Failure to excel; who’s to blame?

School has begun. Expectations for teachers, administrators, and districts are high as students enter the classroom for 2008-2009. Unfortunately, we continue to see students’ educational achievement diminish.

  • Wednesday, October 1, 2008 12:00am
  • Opinion

School has begun. Expectations for teachers, administrators, and districts are high as students enter the classroom for 2008-2009. Unfortunately, we continue to see students’ educational achievement diminish.

Beating up teachers and administrators for low academic achievement – or using the excuse that financial support is lacking – are shortsighted ways to handle a shared frustration. A closer look at America’s family structure could be the answer to this increasing decline.

Dropping educational attainment coincides with a breakdown of the American family and points to a major cause of student failure. It also offers a roadmap to success!

In a recent article, New York Times columnist David Brooks reminds us that America’s educational progress between 1870 and 1950 was unparalleled by other countries. In 1890, the average American adult had completed about 8 years of schooling. By 1910, it was 9.6 years, and in 1960, the average American had completed 14 years of school.

America made education a priority and an entitlement for all citizens, not just a path for the elite. Brooks wrote, “In 1950, no European country enrolled 30 percent of its older teens in full-time secondary school.” The United States did. We enrolled 70 percent of older teens.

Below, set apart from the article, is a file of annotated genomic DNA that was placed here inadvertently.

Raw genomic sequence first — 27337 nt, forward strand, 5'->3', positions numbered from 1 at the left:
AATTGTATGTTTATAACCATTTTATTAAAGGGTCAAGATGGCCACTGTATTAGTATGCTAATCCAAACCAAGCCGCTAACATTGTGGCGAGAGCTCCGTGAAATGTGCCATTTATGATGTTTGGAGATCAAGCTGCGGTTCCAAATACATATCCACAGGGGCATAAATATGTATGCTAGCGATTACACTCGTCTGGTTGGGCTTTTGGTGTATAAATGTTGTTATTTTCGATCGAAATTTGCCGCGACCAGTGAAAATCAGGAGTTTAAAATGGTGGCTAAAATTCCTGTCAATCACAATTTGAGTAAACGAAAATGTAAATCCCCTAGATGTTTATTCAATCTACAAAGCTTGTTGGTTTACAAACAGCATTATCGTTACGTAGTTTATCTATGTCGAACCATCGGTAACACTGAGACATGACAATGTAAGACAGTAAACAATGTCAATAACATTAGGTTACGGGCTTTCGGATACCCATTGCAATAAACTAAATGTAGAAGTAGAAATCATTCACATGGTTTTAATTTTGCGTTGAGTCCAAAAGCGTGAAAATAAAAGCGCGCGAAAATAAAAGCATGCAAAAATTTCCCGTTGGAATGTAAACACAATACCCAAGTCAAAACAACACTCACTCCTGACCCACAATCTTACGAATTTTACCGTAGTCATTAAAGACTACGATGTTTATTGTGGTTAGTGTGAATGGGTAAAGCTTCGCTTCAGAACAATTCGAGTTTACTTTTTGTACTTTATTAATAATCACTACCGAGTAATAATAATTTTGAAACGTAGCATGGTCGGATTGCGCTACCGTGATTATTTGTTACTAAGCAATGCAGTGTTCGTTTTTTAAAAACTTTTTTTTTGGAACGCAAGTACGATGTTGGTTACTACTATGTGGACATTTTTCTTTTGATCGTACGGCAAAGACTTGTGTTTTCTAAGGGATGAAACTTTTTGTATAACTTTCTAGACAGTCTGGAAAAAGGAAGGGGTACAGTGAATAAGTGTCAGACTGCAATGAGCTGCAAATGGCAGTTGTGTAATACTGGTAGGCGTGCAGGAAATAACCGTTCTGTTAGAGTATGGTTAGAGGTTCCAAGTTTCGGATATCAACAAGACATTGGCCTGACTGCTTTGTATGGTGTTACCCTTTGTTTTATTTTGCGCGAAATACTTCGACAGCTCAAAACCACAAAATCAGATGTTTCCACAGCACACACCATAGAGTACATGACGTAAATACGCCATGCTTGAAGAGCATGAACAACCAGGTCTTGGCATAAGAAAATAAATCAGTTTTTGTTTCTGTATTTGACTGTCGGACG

The advancement that made this nation proud, however, hit a snag around 1970: America’s educational progress began to stagnate, and results fell. At the same time, and not coincidentally, family breakdown skyrocketed. Research suggests that the past 40 years of deteriorating family environments and our educational decline are linked.

Between 1970 and 2000, the percentage of married adults decreased, and the percentage of intact first-time marriages also declined (from 72 to 60 percent). The ratio of births to married parents dropped substantially (from 89 to 67 percent), as did the proportion of children living with two married parents. Cohabitation, divorce, and out-of-wedlock births grew to all-time highs.

Family structure matters when it comes to students’ educational performance. Kids who live with their married parents have a better shot when it comes to school success. The Institute for American Values found that as early as age 3, “a child’s ability to adapt to a class setting is influenced by his or her parents’ marital status. Children growing up without an intact family were three times more likely to experience emotional or behavioral problems.

“Fourth-grade students from intact homes have higher reading scores and teens without intact families are more likely to drop out of school,” the Institute notes.

Preserving marriages and helping to start new relationships off on the right foot should be a priority for society. Our communities, churches, businesses, and nonprofits have a role to play by creating policies and offering programs that help families thrive. That includes premarital counseling, marriage mentorship, family-friendly business practices, and flexible workplace schedules.

Being aware of the challenges facing students who don’t have the benefit of an intact family can help us change their outcome. There are multiple ways to help children succeed in school, whether their parents are married, single, or divorced. To that end, 40 Developmental Assets for three age groups are posted on our Web site, www.FamiliesNW.org. Click on the “back to school” link.

These developmental assets, created by Search Institute (a youth-centered research organization) are essential building blocks of healthy development. The lists offer basic, cost-neutral, employable action suggestions that help parents support children in ways that ensure academic readiness and success.

That will aid not only students, but also it will help ailing schools and teachers battling orders that are too tall.

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